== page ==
What is agile project management? (Everything you need to know)

By Indeed Editorial Team

Published 30 November 2021

The Indeed Editorial Team comprises a diverse and talented team of writers, researchers and subject matter experts equipped with Indeed's data and insights to deliver useful tips to help guide your career journey.

Agile project management is an approach to project planning in which the team is constantly evolving and adapting their approach according to user feedback. Typically used in software development, the teams complete and release a project in parts and update each version as they are working on it. The advantages of an agile approach to project management include faster product development and improved responses to market trends and feedback. In this article, we provide the answer to 'what is agile project management?' and provide examples of when this approach can be helpful for you.

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What is agile project management?

The answer to 'what is agile project management?' can depend on several factors, including what field you're in and what type of project you're working on. At its core, an agile approach to project management includes tasks that are necessary for the completion of a project are divided into small parts, called iterations or sprints. Each sprint is a development cycle that usually lasts anywhere between a few days to a couple of weeks.

An agile approach to project management includes the following steps:

  1. The team creates and then releases a new sprint.

  2. The team members, project stakeholders and/or consumers test, review and evaluate the sprint.

  3. The team uses any feedback from consumers or stakeholders to guide the next stage of the project.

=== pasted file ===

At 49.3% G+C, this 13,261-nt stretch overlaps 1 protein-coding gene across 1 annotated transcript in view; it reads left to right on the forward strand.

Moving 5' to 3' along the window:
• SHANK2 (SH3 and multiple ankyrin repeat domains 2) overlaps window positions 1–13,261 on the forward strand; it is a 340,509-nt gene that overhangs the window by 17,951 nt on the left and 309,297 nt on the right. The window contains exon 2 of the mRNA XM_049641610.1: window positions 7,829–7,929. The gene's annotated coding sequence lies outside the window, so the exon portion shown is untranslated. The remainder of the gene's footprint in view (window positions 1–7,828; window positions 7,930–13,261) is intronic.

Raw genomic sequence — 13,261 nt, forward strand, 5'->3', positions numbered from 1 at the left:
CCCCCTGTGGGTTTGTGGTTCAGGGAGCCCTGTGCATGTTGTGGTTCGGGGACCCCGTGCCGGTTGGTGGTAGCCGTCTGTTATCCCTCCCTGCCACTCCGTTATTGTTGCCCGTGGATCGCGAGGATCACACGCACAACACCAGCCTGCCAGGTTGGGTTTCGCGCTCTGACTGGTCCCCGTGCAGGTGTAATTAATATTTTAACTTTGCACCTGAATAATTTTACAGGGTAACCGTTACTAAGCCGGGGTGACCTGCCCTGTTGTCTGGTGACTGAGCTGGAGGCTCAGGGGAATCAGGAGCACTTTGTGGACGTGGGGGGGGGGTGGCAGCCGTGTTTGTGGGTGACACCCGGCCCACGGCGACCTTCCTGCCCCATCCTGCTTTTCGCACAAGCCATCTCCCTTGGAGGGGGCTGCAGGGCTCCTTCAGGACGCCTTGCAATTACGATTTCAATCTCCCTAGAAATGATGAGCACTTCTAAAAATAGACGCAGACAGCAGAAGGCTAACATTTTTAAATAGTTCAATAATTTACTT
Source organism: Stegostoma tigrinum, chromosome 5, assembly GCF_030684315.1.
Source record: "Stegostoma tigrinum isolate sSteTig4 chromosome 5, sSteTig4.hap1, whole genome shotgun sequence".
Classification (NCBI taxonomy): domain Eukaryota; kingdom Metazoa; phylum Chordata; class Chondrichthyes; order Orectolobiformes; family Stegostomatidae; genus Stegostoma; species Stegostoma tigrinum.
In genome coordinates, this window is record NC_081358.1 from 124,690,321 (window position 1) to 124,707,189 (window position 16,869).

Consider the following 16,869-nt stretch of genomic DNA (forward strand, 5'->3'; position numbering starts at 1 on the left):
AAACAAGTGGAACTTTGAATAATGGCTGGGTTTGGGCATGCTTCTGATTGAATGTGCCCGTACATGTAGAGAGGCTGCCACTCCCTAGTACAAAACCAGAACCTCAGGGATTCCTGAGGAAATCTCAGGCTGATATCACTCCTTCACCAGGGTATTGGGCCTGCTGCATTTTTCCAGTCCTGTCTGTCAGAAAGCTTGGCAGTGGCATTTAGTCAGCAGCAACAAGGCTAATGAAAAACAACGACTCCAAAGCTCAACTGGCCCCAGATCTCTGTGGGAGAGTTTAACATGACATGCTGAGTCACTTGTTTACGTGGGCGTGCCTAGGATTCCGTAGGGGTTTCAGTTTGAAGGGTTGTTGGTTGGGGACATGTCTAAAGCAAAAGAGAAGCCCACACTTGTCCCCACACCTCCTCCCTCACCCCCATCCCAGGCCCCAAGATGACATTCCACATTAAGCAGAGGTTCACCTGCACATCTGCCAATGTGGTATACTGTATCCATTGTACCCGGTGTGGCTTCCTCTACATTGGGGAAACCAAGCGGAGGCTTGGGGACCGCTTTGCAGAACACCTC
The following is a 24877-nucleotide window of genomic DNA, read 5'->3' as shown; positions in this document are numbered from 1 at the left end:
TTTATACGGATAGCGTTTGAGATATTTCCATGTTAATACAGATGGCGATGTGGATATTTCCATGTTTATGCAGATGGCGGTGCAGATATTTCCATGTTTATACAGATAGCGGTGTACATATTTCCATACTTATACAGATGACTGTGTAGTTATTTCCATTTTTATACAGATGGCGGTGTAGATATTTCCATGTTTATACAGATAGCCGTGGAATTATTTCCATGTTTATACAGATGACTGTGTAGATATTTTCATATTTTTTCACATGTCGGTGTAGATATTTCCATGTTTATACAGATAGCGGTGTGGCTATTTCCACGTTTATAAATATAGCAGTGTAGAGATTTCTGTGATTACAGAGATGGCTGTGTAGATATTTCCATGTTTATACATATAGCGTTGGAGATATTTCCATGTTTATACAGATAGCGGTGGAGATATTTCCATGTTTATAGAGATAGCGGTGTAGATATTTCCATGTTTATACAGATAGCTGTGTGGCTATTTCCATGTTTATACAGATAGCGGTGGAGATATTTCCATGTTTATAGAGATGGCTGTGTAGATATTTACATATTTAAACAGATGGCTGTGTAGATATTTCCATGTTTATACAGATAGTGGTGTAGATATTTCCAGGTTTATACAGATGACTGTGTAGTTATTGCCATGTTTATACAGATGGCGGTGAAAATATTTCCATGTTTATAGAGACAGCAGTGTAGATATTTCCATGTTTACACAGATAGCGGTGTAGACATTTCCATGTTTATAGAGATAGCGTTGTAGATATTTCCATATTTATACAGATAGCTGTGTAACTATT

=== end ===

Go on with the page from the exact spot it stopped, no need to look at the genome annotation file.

4. The team begins the next sprint.

  5. This process is repeated as many times as necessary until they decide the project is complete.

The goal of agile project management is to introduce new stages of the project on a continuous basis and make constant improvements. The benefit of the agile project management method is that it helps to make sure that one part of a project is a success before the team advances to the next stages which helps companies launch projects on time and within budget.

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Agile project management vs. the waterfall approach

Agile is one of the main project management systems teams adopt to ensure a project's success. The other, more traditional product management method is called the waterfall approach. In the waterfall method, the team carries out each task and easy stage of the project in a precise order. They are required to complete each stage fully before they can move on to the next phase.

The various phases in the waterfall approach include:

  1. initiation

  2. planning

  3. execution

  4. monitoring

  5. closure

Choosing one approach over the other depends on the type of organisation and client you are working for. Here is how agile project management compares to the waterfall approach:

Order of events

In the waterfall approach, the team only releases a product for testing after each step has been completed. In agile project management, the team tests and releases each product as soon as a phase is completed. This provides more flexibility and leaves room to be more adaptable and make changes earlier in the project.

Customer involvement

The waterfall approach is based on a defined structure, plan and sequence, while agile project management completes sprints according to order of importance. The team may be working on many features at the same time, and will only launch or present the product to the stakeholders when it's finished. In contrast, the agile approach requires stakeholders and customers to be involved in the early stages throughout the development process.

Management styles

A waterfall approach to project management means the project is typically overseen and guided by a project manager. It requires detailed documentation of each step in the project. Agile project management is more of a collaborative approach, where all team members monitor progress and make decisions. The agile approach places less importance on recording and documenting each step in the process and more focus on producing a working product.

Size of the team

The size of the team can also differ in the different approaches to management, with traditional methods typically requiring larger teams with individual skills and agile methods including a small group of experienced professionals. Projects involving traditional management approaches are typically on a larger scale. Agile projects are typically smaller scale because they focus on one sprint at a time.

Related: What are the main responsibilities of a team leader?